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UK farmers urged to look to profit and 'Brexit-proof' their businesses

Brexit-proofing farm businesses was top of the agenda at last week’s Northern Farming Conference at Hexham Auction Mart. Lauren Dean reports...

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UK farmers urged to look to profit and 'Brexit-proof' their businesses

Farmers must not be afraid to change their farming systems and remember higher productivity was not necessarily the answer to greater profitability.

 

North Yorkshire beef and sheep farmer Neil Heseltine of Hill Top Farm, Malham, told how a decision to cut his 400-strong Swaledale enterprise in half enabled a bigger profit, virtually no use of concentrates and a reduced impact on the environment.

 

The move stemmed from a look at the farm’s finances which found although the sheep enterprise was contributing three times that of the cattle, when broken down the profit came to only £478 – about 15 pence per hour.

 

Mr Heseltine’s Belted Galloways were, however, ’mooching around looking pretty and making the hills look pretty, doing their conservation job but also actually making a financial contribution to the business’.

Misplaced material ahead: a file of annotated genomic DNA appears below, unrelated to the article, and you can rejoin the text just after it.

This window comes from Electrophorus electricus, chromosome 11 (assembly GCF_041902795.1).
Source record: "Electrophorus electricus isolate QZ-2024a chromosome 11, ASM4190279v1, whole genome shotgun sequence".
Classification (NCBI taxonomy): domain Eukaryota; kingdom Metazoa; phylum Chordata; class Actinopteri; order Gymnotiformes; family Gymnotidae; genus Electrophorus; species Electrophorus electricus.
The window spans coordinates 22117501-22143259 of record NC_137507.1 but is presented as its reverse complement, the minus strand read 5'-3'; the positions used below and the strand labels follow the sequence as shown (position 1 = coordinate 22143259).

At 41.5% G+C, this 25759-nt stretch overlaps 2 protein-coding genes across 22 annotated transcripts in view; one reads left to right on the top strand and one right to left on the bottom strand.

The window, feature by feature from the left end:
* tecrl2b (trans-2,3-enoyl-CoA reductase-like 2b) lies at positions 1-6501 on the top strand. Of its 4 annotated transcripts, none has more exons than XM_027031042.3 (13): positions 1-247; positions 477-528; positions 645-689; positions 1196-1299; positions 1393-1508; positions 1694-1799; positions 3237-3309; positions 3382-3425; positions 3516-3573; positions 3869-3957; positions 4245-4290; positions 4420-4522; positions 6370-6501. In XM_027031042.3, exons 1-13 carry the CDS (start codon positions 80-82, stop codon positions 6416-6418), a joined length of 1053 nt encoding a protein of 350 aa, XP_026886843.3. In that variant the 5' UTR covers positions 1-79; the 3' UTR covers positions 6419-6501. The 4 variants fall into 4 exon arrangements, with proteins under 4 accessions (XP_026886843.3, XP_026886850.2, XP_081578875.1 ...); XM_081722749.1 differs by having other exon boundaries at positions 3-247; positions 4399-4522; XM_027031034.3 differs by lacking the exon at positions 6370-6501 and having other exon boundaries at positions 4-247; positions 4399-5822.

The cattle lived outside all year round, needed little to no medical treatment and grew, at their own rate, to between four and five years old.


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“Probably the most natural response would be to get rid of the sheep,” Mr Heseltine said. “But we feel it is important to use the hills to produce food and it is the production of that food that gives people a reason to be there.

 

“The cattle were showing us the way forward, so we felt we needed to replicate the lessons learned from the cattle enterprise and apply them to the sheep.

 

“And that was fundamentally to get the right breed in the right situation and allow them to exhibit their natural behaviour.”

 

Hill Top Farm kept 200 Swaledales but instead changed the way they were farmed, lambing them later in the year which resulted in healthier sheep and a greater diversity of plants and wildlife on the farm.

Since 2012, income from the sheep enterprise has halved – but profit over the last three years has been about 60 per cent up.

 

The farm’s reliance on subsidy has also reduced from 70 per cent to 40 per cent.

 

Mr Heseltine said: "Maximising production and maximising income is not necessarily the key driver to profitability.

 

“We feel we now have much more balance and therefore a more robust business which is more able to withstand the vagaries and the challenges of the farming life.”

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